Source H agrees with the view that the Holy Maid of Kent was important until 1533. It states that the “16 year old rocketed to national fame.” due to her visions that she had while suffering from a mental illness. This would have been likely in this period of time, as superstition and religion played a massive part in peoples lives and the sight of Virgin Mary would cause interest from major religious players in England and Europe. Despite her being portrayed as a crazy woman, it was highly possible that people would believe her. The Holy Maid of Kent was given an audience with Henry himself, in which he confirmed that her revelations were real and that he was convinced the maid was seeing the Virgin Mary herself.
Mary realized that a plot was being formulated to place Jane on the throne. Of course, she was ecstatic (not). She had been urged by some friends to flee the country since they feared her life would be in danger. Mary knew that if she fled, she would forfeit all chances of becoming Queen and returning England to Catholicism, so she chose to stay and make a stand for her crown. In the end, Mary got her crown, and that is where the real trouble started.
Mary Tudor was born on 18 March 1496 she was queen for 5 years between (1553-1558) and died on 25 June 1533 Mary was a very strict because Mary could make England catholic again because most people preferred the catholic ways because the churches had colour, pictures, bell as well as statues of Virgin Mary. Also Mary had the support of lots of kings and queens in Europe, who were also catholic, particularly Spain this showed that if Mary was to bring England catholic countries would support her. Marys violent tactics would frighten people into doing what she said so if people did not listen and they would not became catholic instead they want to stay protestant she could execute them. When Edward died Protestants tried to replace Mary but failed this means Mary was throne enough to stay on the throne and people supported he. England was only protestant for six years but catholic for centuries this showed people loved the way catholic life was and they wanted to carry it on.
Salena Zapata Mrs. Kennedy English Honors P.2 27 April 2010 The Queen of the Golden Age Queen Elizabeth the first was perhaps one of England’s most memorable and influential queens to ever take the throne (Shone 3). She is still remembered to this day for the many accomplishments she achieved as Queen of England (Starkey 12). Accomplishments such as uniting England with a single religion, helping to secure England’s independence from Spain, all while she had no king by her side and claimed to be a virgin. When Elizabeth Tudor took the throne on January 15, 1559 (Ruggeri), England was suffering from a great division among its people due to religion. During her father King Henry VII (1509-1547), England broke away from the Catholic Church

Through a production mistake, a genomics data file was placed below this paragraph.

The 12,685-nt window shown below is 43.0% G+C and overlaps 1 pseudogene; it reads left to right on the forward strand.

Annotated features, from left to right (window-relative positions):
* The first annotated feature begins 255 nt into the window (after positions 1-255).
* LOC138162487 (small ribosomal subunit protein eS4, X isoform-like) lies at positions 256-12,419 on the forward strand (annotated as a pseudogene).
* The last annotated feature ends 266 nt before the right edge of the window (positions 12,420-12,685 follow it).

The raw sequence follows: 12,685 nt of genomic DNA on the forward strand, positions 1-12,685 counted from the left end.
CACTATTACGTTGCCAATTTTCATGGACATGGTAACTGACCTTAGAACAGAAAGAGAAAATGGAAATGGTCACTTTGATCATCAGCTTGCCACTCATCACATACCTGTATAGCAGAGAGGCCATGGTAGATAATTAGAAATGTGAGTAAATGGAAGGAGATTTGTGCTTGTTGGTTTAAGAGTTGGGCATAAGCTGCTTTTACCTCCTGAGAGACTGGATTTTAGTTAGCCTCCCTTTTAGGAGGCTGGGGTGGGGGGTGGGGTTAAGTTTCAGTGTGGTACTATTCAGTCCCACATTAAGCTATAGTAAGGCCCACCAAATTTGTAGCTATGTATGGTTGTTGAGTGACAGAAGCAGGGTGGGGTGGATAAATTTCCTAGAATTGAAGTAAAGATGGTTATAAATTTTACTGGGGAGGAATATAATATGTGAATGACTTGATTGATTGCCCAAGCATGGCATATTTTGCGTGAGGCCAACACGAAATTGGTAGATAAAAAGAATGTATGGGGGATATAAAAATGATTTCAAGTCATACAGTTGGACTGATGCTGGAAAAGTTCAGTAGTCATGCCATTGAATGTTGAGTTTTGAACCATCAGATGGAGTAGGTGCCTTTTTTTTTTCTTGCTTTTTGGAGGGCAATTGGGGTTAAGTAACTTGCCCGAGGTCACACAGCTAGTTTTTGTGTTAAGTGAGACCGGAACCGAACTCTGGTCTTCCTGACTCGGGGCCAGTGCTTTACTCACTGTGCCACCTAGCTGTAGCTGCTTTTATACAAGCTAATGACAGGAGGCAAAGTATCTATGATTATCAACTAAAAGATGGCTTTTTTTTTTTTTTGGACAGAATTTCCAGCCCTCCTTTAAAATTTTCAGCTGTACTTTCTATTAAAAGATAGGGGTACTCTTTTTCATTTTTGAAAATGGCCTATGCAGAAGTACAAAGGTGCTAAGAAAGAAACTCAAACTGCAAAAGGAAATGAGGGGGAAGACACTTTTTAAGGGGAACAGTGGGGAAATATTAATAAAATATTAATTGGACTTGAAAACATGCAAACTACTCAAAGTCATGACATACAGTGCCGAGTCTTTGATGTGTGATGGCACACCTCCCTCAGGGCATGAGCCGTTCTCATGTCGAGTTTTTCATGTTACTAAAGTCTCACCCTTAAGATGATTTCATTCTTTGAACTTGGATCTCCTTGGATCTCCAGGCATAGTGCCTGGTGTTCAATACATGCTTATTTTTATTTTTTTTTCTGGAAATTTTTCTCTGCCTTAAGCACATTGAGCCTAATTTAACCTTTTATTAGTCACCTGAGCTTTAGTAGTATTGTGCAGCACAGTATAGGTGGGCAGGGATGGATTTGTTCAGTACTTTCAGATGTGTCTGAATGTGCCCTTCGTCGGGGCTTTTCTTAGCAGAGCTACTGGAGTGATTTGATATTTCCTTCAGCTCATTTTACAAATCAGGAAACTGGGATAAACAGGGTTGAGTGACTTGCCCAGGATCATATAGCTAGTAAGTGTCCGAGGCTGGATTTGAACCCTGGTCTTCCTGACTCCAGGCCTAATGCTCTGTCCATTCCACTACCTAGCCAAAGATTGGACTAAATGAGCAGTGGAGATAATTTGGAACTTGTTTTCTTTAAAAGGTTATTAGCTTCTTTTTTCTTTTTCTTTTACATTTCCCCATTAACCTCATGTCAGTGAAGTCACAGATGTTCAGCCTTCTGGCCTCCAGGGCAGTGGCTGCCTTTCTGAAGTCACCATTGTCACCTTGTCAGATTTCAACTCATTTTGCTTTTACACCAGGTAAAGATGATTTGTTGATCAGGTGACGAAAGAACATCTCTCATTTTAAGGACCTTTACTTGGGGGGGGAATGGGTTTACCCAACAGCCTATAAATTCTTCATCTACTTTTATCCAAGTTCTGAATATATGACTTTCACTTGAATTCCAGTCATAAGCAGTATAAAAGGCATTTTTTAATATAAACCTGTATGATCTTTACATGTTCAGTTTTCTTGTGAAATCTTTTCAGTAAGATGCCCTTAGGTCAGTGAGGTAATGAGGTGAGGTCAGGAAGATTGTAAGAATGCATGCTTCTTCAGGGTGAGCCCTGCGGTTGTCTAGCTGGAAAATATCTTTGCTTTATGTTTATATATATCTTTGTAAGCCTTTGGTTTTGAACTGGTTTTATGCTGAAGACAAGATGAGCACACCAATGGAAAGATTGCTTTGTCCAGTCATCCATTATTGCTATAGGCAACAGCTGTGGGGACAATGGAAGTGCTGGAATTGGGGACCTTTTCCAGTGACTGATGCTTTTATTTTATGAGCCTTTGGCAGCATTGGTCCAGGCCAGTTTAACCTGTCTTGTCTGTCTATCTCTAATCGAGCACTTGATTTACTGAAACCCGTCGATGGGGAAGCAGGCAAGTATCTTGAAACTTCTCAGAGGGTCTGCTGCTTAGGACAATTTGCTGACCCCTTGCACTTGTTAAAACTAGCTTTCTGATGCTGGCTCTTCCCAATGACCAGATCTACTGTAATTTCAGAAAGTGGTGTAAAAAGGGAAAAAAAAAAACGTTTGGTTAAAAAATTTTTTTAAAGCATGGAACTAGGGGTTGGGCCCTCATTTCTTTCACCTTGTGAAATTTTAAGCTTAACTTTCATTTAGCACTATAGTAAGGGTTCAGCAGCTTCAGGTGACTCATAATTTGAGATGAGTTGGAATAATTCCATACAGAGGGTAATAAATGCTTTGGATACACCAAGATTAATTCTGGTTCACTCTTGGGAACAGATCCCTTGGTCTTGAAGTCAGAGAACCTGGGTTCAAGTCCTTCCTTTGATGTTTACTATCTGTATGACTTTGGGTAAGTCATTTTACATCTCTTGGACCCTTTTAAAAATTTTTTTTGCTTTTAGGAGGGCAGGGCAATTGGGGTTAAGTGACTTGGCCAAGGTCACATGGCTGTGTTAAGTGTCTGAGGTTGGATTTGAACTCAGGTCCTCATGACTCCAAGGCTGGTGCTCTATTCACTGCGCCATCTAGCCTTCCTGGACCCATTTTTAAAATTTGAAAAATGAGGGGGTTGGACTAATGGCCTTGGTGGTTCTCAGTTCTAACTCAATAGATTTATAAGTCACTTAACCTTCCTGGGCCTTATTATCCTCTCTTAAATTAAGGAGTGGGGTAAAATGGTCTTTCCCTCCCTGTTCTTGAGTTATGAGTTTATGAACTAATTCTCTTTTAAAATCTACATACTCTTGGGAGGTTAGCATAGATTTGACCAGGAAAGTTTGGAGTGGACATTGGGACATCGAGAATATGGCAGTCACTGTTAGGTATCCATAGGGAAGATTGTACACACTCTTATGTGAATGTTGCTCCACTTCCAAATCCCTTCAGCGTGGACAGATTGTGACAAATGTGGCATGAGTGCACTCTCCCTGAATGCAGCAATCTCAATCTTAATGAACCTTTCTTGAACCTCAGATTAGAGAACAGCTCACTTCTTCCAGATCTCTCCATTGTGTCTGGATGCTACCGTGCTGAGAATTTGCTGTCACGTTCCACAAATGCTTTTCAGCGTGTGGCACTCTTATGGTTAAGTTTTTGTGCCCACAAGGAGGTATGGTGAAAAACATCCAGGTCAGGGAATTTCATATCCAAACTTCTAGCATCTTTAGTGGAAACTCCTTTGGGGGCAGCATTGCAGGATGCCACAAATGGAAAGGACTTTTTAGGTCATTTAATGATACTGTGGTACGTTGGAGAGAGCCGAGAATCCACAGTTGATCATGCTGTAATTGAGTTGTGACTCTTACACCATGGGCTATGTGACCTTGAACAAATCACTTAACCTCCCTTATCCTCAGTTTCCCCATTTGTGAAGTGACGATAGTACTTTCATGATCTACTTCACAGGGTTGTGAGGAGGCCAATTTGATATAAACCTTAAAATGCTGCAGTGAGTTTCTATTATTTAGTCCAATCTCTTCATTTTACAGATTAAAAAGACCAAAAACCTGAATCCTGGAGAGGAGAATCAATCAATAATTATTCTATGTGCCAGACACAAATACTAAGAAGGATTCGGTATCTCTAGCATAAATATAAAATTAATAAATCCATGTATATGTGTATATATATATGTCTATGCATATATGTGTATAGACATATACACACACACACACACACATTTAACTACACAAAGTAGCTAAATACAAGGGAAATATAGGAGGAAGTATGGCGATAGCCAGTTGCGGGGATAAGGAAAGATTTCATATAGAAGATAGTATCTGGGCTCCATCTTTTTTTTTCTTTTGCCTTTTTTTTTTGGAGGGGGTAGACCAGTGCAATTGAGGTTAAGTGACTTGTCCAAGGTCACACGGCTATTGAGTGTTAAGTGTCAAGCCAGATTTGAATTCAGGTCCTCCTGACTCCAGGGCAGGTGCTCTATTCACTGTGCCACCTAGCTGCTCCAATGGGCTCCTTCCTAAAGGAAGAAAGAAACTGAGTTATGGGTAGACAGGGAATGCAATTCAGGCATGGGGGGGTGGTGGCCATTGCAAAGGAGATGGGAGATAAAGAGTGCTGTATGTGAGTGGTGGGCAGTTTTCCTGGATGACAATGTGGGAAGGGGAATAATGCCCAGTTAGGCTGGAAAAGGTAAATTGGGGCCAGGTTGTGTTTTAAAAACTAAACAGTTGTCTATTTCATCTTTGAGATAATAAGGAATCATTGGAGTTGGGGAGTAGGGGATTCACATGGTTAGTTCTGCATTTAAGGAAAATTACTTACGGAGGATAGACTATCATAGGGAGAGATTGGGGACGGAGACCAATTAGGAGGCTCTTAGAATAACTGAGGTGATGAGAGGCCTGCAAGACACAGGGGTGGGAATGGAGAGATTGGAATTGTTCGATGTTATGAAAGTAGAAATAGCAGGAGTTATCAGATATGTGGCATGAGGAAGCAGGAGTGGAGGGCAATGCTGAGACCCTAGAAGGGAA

She was convinced that she had more right to rule over England compared to Elizabeth. Mary was the granddaughter of Henry VIII’s older sister, while Elizabeth was the daughter of Henry VIII and Anne Boleyn, a union that was much criticized as illegal and immoral. Elizabeth suggested that Mary marry Lord Robert Dudley and become heir to Elizabeth (who never married and was thus childless). Instead, Mary entered into a series of impetuous romantic relationships, starting with Lord Darnley; her secretary David Rizzio, and James Hepburn, Earl of Bothwell who was suspected of killing Darnley. As a result of these romantic relationships, Mary had to abdicate her crown in favor of her young son, and flee to England.
The emergence of Wishart’s protégé John Knox in the pre-reformation years further illustrate the Catholic faith’s need for reform following centuries of hypocrisy, immoral behaviour, abuses of power and nepotism and this is clearly shown by the text from Hamilton. A staunch supporter of the monarch, Archbishop Hamilton saw the predicament facing his Queen on her return with the political and religious forums beginning to incorporate Protestantism and with its influence spreading further through society, he possibly viewed this as an opportunity to get back to basics, to stem the flow and to return his flock to pious deeds under the Catholic strand of Christianity. Another possible reason for this text may lie in the Regency of Mary of Guise and the increasing French influence once again in the Scottish Royal Court coupled with Cardinal Beaton’s overzealous hunting of heretics in the years prior to his murder creating definite anti-French, anti-Catholic feeling
2002. 30 Nov. 2008. <http://www.common-place.org/vol-02/no-03/school/>. “Religion and School Curriculum.” Issues and Controversies on File. 19 May 2008.